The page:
The early returns from the provincial elections are in. Prime Minister Nouri al-Maliki’s State of Law list came in first in eight of the fourteen provinces that voted including Baghdad, second in Wasit, third in Karbala, fifth in Diyala, and tenth in Salahaddin. They did not win a majority in any province however. That will mean his List will have to form coalitions with other parties to form ruling alliances. Still it was an impressive sweep of the south. Whatever deals the List cuts to rule, Maliki will be in much a stronger position to advance his agenda afterwards.
The State of Law list is made up of the Islamic Dawa Party, Dawa Party – Iraq Organization, the Independent Bloc, the Solidarity Bloc, the Islamic Union of Iraqi Turkmen, the Kurdistan Feli Fraternity Movement, and the Shaabani Uprising Bloc 1991. The Islamic Dawa was the first Shiite Islamist party formed in Iraq in the 1950s. They were small and weak after the U.S. invasion, but were able to maneuver themselves into the middleman between the Supreme Islamic Iraqi Council (SIIC) and the Sadrists in parliament. When those two groups could not decide upon a prime minister they selected a member of the Dawa, first Ibrahim al-Jaafari and then Nouri al-Maliki, as a compromise candidate. Since Maliki took office, he has transformed himself from a weak and ineffective politician to a leader to be reckoned with largely through his use of the security forces. He has also moved away from Dawa’s religious roots. The Dawa Party – Islamic Organization is a breakaway from the main Dawa bloc that was formed in Basra. It holds the Ministry of Education. The Independent Bloc is led by Oil Minister Hussain al-Shahristani, and is known for being close to Grand Ayatollah Ali al-Sistani. The Solidarity Bloc used to be part of the United Iraqi Alliance, but left in 2007. It is made up of independent Shiites, and led by former Minister of National Security Qasem Dawood from the interim Iraqi government. The Islamic Union of Iraqi Turkomen is led by Abbas al-Bayati, a Shiite Turkomen. His party too was once a member of the United Iraqi Alliance, and holds two seats in parliament. The Kurdish Feli Fraternity Movement is a Shiite Kurdish party formed in exile in Iran during the Saddam years. It had ministries in both the Maliki and Jaafari governments. Two Shiites that fought against Saddam in 1991 after the Gulf War formed the Shaabani Uprising Bloc 1991, hence its name. They hold one seat in parliament. Together the State of Law ran candidates in Baghdad, Babil, Karbala, Najaf, Qadisiyah, Muthanna, Wasit, Maysan, Basra, Diyala, Salahaddin, Ninewa, and Dhi Qar. They are united by a call for law and order, a strong central government, the end of militias, and opposition to the Kurds and the Supreme Council. It was formed around October 2008.
The List’s victories will allow Maliki to advance three of his goals. First he will have a strong base in the provinces to build upon before the parliamentary elections that are due towards the end of the year. Second his List will control several councils and governors that will support a strong central government with him at its head. Finally, the defeat of the Fadhila Party and the Supreme Council could mean the end of any calls for autonomous regions in the south. Maliki is probably also counting on Sunni parties to defeat the Kurds in Ninewa and Salahaddin, which will limit their plans of annexing northern regions. His main rivals will thus be weakened. He will still have to negotiate with other parties and stave off any no-confidence votes in the legislature, but he will probably be at the peak of his power.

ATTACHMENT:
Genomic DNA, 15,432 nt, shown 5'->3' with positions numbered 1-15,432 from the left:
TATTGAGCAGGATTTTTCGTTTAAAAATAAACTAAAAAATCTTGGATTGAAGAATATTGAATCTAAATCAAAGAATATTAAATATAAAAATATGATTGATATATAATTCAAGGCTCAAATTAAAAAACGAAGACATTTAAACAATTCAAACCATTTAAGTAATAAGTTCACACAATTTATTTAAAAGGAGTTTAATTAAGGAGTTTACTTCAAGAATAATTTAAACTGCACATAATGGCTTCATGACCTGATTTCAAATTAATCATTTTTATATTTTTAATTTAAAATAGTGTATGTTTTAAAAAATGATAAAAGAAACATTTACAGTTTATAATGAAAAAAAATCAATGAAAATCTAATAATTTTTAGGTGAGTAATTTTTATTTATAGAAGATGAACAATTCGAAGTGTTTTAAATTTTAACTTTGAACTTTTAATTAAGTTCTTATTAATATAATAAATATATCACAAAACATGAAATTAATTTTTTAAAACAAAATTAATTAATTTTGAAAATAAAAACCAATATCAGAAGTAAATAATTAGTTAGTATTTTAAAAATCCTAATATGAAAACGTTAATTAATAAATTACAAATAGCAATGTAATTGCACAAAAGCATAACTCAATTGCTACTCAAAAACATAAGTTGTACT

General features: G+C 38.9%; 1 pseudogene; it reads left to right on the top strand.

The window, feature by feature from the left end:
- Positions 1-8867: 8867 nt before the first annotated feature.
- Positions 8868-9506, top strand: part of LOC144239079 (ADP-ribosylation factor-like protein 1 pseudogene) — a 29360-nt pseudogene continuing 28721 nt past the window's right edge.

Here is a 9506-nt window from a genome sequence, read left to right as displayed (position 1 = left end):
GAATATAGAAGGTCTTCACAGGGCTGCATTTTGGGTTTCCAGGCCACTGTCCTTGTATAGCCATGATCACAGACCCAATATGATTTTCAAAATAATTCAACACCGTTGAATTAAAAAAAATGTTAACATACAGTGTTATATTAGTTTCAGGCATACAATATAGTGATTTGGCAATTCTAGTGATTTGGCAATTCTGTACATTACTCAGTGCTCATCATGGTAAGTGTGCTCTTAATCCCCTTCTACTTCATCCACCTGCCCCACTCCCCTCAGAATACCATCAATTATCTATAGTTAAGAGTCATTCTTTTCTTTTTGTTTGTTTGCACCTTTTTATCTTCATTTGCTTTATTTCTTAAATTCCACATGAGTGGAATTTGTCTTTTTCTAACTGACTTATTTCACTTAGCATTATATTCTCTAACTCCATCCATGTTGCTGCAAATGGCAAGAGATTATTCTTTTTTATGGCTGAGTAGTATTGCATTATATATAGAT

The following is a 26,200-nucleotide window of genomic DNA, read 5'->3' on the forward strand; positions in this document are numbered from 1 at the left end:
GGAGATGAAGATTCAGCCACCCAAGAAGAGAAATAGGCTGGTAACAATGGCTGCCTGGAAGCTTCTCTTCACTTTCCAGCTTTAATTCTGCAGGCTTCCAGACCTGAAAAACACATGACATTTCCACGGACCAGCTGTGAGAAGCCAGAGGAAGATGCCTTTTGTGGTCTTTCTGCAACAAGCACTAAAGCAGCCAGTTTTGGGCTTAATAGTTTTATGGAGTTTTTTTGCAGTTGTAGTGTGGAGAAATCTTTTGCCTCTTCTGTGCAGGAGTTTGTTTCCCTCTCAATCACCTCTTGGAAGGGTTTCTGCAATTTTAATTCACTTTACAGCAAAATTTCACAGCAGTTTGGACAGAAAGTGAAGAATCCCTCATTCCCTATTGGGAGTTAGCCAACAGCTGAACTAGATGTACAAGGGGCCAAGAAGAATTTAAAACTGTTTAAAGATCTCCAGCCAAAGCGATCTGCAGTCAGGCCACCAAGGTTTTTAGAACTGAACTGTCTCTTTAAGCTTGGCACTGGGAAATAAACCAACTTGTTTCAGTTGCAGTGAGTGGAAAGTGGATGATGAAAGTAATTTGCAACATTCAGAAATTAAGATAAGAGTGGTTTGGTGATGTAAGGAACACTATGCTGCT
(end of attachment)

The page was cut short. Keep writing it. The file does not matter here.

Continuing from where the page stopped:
Early Returns For State Of Law List’s Finishes In January 2009 Provincial Election
Dhi Qar 23.1%
Alsumaria, “Iraq elections leaks say Al Maliki ahead,” 2/2/09
Aswat al-Iraq, “Maliki Leads 7 Parties Alliance in Provincial Elections – MP,” 11/13/08
- “Maliki’s List Advancing in Basra’s Initial Vote Count,” 2/2/09
International Crisis Group, “Iraq’s Provincial Elections: The Stakes,” 1/27/09
Niqash, “state of law coalition,” 1/28/09
Paley, Amit, “In Iraq’s Provincial Elections, Main Issue Is Maliki Himself,” Washington Post, 1/17/09
Al-Sabah, “Maliki, Four Slates Lead in Nine Provinces, Results Say,” 2/4/09
Said, Yahia Khairi, “Political Dynamics in Iraq within the Context of the ‘Surge,’” Senate Foreign Relations Committee, 4/2/08
Friday, February 6, 2009
The State Of Law List
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I have a random thought. I've always disagreed with folks who've said that Maliki is trying to turn himself into a strongman for the simple reason that it's kind of hard to do that in a parliamentary system. Very few dictators take the title of Prime Minister for Life.
I wonder, though, if Maliki might be trying to use his recent clout to re-invent Dawa as the "party of power," something like Mexico's PRI prior to Fox or Putin and Medvedev's party. I still don't think it's possible, but I wonder if some of the folks at Dawa aren't going to give it a try.
I've had similar thoughts. On aother blog I once speculated that Iraq could end up like a mix of Egypt, Nigeria and Bosnia.
Nigeria has huge oil wealth but it doesn't trickle down to the public and has massive corruption. Bosnia has peace now but its never gotten over the ethnic cleansing and still has thousands of refugees. Egypt has elections but it doesn't really change things and there's not really rule of law either.
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